In 2010, there was a peak in prescriptions for opioid painkillers in the United States. The early years of the 2000’s, as well as the late 1990’s are being seen as the height of the opioid prescribing epidemic which has now led to the opioid addiction epidemic we are currently facing. 2015 saw a giant increase in fatal overdose due to opioids, soaring above 50,000 fatalities. That number is projected to climb to over 60,000 for 2016 data. Interestingly, 2015 was a first year which saw a significant drop in opioid prescriptions, according to a new analysis released by the Centers for Disease Control and Prevention. Between 2010 and 2015 prescriptions for opioids- specifically those that were prescribing higher doses, a pointed problem contributing to the opioid epidemic- dropped by 41 %. Overall, opioid prescriptions have dropped 18% between 2010 and 2015. Despite the accomplishment, the number is still remarkably high. The amount of opioid prescriptions being written in 2015, even with the drastic drop, was still three times as high as the rate was in 1999, when the opioid epidemic was in its infancy. Ignoring the coincidence simply isn’t possible.

Addiction, especially opioid addiction, is gaining more mainstream attention than it has in years. For the first time, there is no specific demographic becoming addicted to life threatening drugs like prescription opioids. Though many counties are seeing higher rates of opioid addiction, prescriptions, and overdoses than others, there is no discrimination in opioid addiction and traditionally assumed discriminations in drug addiction are being proved wrong through the opioid epidemic. While the government has struggled to find a source for the problem, individual counties and state governments have taken action, knowing who a large part of the blame belongs to- doctors and pharmaceutical companies. Doctors have chronically over-prescribed opioids for years, increasing dosages to dangerously high amounts. Most doctors were under the influence of marketing representatives from pharmaceutical companies. Recent exposes into major pharmaceutical companies like Purdue, the maker of Oxycontin, have revealed that these companies knew their drugs were addicting and that higher doses would make the situation worse. Still they urged doctors to keep writing scripts for higher doses.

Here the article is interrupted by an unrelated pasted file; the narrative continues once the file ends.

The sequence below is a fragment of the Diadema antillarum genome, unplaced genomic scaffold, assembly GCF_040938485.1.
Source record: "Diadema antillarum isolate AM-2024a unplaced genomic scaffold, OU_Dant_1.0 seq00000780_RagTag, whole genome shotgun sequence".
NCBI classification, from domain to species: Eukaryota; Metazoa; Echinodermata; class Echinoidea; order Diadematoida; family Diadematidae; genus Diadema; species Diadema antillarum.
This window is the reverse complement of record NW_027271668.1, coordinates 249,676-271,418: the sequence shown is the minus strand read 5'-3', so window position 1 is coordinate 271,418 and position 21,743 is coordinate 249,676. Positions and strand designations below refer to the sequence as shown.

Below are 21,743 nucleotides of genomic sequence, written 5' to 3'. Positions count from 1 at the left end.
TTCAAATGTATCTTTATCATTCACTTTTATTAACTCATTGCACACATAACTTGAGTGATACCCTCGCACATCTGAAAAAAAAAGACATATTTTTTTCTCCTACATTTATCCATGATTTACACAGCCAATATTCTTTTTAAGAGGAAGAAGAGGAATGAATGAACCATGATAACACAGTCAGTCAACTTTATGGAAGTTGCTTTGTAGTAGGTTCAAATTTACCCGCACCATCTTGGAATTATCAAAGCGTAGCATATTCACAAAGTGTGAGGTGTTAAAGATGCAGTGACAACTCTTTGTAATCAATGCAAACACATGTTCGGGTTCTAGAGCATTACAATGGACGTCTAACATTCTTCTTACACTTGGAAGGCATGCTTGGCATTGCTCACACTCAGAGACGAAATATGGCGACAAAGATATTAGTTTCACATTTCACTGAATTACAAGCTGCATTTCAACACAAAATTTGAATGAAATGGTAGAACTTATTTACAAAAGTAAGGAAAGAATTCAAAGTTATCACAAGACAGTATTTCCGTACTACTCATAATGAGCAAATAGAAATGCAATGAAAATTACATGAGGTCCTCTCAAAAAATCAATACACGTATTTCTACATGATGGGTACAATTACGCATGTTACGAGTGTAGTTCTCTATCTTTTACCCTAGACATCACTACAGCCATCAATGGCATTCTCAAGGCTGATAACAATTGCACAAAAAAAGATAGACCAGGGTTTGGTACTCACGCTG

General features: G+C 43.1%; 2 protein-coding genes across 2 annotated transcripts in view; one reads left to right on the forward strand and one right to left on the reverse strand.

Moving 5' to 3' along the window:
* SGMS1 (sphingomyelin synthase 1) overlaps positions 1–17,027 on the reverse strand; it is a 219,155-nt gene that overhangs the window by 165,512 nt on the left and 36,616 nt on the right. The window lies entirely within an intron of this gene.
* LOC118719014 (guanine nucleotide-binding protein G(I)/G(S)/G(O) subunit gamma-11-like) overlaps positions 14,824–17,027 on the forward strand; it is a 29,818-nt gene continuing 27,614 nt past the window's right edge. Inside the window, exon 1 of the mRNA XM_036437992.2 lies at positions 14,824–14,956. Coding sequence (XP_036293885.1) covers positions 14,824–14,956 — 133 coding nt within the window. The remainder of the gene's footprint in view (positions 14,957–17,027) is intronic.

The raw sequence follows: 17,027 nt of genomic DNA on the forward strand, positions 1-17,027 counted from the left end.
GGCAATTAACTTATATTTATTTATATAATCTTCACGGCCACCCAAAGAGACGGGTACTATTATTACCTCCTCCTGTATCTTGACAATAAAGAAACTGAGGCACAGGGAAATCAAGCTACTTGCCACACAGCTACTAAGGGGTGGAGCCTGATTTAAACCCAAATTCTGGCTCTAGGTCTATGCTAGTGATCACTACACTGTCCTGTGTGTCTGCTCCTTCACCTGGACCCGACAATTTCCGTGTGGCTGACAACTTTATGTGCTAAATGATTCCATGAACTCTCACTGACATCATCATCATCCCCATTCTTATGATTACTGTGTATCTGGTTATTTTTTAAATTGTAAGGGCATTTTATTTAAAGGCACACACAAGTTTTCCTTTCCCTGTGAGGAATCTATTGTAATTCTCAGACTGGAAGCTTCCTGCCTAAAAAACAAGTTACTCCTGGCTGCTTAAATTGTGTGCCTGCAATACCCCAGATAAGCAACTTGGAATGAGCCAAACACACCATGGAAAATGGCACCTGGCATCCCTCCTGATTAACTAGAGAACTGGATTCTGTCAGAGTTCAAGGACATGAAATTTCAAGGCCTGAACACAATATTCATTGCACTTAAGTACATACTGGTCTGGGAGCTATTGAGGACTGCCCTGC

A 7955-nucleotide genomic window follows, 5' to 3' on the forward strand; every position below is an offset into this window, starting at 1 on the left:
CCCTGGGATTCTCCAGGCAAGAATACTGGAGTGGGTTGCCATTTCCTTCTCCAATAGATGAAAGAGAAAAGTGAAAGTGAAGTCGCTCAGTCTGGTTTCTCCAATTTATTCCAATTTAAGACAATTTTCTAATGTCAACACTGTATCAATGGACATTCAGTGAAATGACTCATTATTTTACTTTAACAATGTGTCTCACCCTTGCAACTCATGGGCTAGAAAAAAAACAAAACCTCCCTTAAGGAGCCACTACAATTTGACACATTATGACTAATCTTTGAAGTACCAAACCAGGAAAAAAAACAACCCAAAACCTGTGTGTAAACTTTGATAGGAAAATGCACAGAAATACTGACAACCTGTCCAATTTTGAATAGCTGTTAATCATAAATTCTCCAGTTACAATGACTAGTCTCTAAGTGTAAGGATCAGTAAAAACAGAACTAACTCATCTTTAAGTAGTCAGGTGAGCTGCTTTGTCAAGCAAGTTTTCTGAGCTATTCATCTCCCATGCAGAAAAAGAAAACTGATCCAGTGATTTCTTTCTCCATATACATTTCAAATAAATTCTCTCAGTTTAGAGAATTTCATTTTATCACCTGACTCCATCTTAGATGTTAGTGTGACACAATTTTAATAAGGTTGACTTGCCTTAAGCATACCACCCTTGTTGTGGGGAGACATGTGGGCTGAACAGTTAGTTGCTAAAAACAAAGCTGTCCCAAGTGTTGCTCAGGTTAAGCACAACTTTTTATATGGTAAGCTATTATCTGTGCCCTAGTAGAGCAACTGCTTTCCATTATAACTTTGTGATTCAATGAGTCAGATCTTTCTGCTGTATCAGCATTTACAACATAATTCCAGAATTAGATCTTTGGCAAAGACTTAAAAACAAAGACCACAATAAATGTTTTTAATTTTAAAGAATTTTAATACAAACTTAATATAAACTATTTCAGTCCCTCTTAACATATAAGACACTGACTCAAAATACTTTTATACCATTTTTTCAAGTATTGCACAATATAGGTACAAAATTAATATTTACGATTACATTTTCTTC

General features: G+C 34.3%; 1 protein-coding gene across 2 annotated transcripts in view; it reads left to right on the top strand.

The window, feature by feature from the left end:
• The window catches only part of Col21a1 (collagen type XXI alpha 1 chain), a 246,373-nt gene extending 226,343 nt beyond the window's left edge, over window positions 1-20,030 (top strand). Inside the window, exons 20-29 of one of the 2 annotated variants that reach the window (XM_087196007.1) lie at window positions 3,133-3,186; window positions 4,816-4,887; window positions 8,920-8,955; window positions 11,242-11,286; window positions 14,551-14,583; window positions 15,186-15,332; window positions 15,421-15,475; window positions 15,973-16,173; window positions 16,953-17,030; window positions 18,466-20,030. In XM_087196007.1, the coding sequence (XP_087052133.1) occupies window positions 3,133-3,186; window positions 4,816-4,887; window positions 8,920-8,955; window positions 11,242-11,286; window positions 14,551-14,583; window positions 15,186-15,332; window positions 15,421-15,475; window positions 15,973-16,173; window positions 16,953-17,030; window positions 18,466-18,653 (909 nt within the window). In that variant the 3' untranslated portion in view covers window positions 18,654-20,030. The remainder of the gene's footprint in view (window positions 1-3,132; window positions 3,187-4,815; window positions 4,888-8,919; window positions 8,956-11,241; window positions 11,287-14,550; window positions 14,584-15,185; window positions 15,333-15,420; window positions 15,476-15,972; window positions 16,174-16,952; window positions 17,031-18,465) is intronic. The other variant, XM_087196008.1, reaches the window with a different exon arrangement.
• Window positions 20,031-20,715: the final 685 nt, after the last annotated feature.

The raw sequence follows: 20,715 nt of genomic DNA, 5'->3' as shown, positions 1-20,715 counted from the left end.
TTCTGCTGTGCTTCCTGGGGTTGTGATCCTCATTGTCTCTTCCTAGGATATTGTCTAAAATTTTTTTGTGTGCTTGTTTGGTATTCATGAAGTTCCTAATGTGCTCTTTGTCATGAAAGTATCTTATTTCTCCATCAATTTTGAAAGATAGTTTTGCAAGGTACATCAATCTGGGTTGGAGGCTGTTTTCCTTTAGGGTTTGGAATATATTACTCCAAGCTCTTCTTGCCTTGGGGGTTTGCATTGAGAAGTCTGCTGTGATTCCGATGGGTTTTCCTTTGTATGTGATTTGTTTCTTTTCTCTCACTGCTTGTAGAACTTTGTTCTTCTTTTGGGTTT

The New York Times cited the acting director of the CDC who commented that “…the quantity of opioids prescribed in 2015 would be enough to provide every American with round-the-clock painkillers for three weeks.


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